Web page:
Sociology in the Land Down Under: Challenges and Opportunities for Australian Sociologists

Issue 43: Sociology Beyond Europe Mon 15 Jul 2019 0

Dan Woodman, President of The Australian Sociological Association (TASA)

Like other countries, the major challenges Australia faces are not ours alone. They are also at their core about inequality and how we live together. These include the regulation of financial markets, human rights (our refugee policies are providing a horrible example to other countries moving to the right), the rise of populism, and even the stability of our political system. Australia is a stable democracy on many measures, but we’re now world leader in the rate we replace Prime Ministers.

Arguably the biggest threat facing Australia, and the world, is climate change. This requires the expertise and resourcing of natural scientists, but it also demands the attention of social sciences. Water management and drought mitigation, a pressing and even populist issue in contemporary Australia, is as much a social problem as a technical one.

These would seem to be the conditions, however unfortunate, in which social sciences, including sociology, would thrive. While the natural sciences, particularly around energy and climate, are increasingly politicised, in Australia there is still wide support for the high level of investment in natural science research and to building scientific literacy. The social sciences, however, are constantly being asked to justify their worth in a way the natural sciences are not, and in narrow terms.

The Impact Agenda and Social Sciences Week
The pressure on the social sciences in Australia to justify the ‘return on investment’ is wrapped up with the current Australian Government’s National Innovation and Science Agenda. One of the major changes brought in by this agenda was a new Engagement and Impact Assessment framework to measure and eventually reward and punish universities’ engagement with end-users and their ‘real world’ impacts. It is based on similar assessments elsewhere, particularly the UK.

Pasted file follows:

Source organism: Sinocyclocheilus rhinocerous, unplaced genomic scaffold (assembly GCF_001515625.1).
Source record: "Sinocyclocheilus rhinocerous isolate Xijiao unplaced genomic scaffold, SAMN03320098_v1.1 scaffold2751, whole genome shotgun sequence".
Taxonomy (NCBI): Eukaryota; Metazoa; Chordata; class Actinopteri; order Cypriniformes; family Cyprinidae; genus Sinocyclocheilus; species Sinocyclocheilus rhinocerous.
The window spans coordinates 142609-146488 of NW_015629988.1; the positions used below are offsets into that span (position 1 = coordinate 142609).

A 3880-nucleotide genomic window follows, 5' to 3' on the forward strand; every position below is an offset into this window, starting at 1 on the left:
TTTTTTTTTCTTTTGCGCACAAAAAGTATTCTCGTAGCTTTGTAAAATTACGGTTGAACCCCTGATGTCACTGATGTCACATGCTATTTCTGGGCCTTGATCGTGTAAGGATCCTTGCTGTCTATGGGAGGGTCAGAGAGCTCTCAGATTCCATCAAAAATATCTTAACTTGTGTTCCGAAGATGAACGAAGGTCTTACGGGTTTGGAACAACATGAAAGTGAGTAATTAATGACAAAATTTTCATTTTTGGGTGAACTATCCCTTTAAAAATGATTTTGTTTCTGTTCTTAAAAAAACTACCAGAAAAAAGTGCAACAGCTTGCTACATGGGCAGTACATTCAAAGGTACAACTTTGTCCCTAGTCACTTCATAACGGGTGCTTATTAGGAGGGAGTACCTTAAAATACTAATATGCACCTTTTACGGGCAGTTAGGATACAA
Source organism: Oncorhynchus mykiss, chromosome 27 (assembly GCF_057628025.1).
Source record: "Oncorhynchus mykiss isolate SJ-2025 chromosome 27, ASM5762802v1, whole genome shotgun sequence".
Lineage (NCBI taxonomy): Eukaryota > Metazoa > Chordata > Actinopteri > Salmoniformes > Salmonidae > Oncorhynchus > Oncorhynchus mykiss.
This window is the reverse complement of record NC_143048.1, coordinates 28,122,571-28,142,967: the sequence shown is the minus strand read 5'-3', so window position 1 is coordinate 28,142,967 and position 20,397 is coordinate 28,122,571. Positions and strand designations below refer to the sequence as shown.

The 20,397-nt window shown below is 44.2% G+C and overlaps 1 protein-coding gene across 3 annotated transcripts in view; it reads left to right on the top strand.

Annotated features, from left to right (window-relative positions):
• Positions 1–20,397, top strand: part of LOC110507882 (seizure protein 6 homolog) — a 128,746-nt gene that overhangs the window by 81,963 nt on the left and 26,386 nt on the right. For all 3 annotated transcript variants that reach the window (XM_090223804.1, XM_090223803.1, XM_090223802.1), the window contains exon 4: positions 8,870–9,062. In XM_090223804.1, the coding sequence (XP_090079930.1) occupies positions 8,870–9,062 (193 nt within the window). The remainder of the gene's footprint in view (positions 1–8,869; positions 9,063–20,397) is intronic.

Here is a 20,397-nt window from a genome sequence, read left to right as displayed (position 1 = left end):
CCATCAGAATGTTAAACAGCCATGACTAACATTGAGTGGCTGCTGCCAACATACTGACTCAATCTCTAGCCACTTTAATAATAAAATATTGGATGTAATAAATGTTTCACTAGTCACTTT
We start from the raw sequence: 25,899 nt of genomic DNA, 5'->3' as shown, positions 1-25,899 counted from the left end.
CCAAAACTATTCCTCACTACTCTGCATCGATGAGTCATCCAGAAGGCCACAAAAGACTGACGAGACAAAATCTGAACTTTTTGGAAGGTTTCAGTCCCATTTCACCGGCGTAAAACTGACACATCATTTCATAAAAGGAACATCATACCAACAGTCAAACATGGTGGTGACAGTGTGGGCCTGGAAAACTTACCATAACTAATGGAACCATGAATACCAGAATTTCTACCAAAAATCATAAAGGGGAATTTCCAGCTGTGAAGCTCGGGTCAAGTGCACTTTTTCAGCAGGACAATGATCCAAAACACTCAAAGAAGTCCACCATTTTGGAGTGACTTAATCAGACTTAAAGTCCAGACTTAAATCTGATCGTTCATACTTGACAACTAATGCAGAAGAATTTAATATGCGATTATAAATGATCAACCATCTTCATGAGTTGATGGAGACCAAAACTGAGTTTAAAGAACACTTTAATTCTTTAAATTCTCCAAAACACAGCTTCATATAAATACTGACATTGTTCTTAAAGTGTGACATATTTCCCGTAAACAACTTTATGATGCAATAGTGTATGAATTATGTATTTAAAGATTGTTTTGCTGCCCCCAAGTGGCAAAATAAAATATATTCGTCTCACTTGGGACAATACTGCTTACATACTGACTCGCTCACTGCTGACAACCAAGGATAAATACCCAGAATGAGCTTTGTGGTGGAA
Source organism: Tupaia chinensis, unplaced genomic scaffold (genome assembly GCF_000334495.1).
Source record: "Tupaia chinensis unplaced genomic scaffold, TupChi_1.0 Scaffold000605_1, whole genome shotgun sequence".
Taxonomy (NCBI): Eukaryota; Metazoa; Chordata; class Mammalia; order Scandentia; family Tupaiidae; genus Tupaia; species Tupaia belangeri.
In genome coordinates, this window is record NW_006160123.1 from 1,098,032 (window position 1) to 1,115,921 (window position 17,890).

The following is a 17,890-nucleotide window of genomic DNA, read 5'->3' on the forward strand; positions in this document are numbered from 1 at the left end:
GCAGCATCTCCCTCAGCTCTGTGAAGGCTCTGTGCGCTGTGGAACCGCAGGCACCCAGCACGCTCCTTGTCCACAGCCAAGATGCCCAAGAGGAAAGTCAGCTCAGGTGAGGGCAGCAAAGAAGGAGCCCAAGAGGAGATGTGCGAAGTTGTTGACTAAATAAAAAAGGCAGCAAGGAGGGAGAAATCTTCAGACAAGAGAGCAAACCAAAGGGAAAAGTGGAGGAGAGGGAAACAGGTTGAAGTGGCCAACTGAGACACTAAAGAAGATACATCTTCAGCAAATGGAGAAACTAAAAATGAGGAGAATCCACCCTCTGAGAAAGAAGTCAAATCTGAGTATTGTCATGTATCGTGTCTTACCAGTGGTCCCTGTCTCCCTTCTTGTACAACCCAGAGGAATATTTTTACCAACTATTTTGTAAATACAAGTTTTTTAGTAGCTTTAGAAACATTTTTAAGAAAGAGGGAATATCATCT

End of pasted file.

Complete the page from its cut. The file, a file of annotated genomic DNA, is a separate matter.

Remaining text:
In November 2017, the then Minister for Education and Training Simon Birmingham outlined the expected benefits of this new assessment in a press release: ‘These new Engagement and Impact Assessment measures will give us a clearer view of what Australian researchers are achieving but will also help focus some of our brightest minds on how to help families and businesses’.

The pressure to demonstrate an ‘impact’ outside the academy isn’t necessarily a bad thing. C. Wright Mills famously told us that the purpose of the sociological imagination is to link personal troubles to public issues and for applied sociologists inside or outside universities, engagement is obviously a core part of the job. Metrics, and families and businesses for that matter, probably have their place, but most sociologists would push for broader ways of thinking about the public value of their work.

Social science data, and the theories developed around this data rarely provide just one single answer to how we must act, but they are essential if we are to be able to act at all in an increasingly complex world and have a politics that can ever reach above facile mud-slinging and hyper-partisanship. The greatest impact of the social sciences is probably not through concrete interventions or findings, or policy suggestions, but the value of giving people new ways to think about and discuss the structures and inequalities that shape our lives.

The British political scientist Matthew Flinders calls the narrow and market-based thinking behind these engagement measures the ‘tyranny of relevance’. However, he argues that a capacious understanding of impact can be created if social scientists get better at ‘translating’ their work for a broad audience and engage actively with politicians and policy-makers to shape the unfolding external agenda. Flinders is probably, on the one hand, more pessimistic and, on the other, more optimistic than me, partly because he sees the response to the impact agenda in relatively individualistic terms. Australian sociologists are already doing well at ‘translation’, already regularly featured in the media, talking and working with multiple publics, and contributing to the policy making process. Yet this seems to make little dent on the discourse, at least from many politicians, that sociologists are disengaged and our knowledge esoteric. In other words, it is harder than Flinders thinks to push back against a ‘tyrannical’ impact agenda and success in doing so will take collective effort.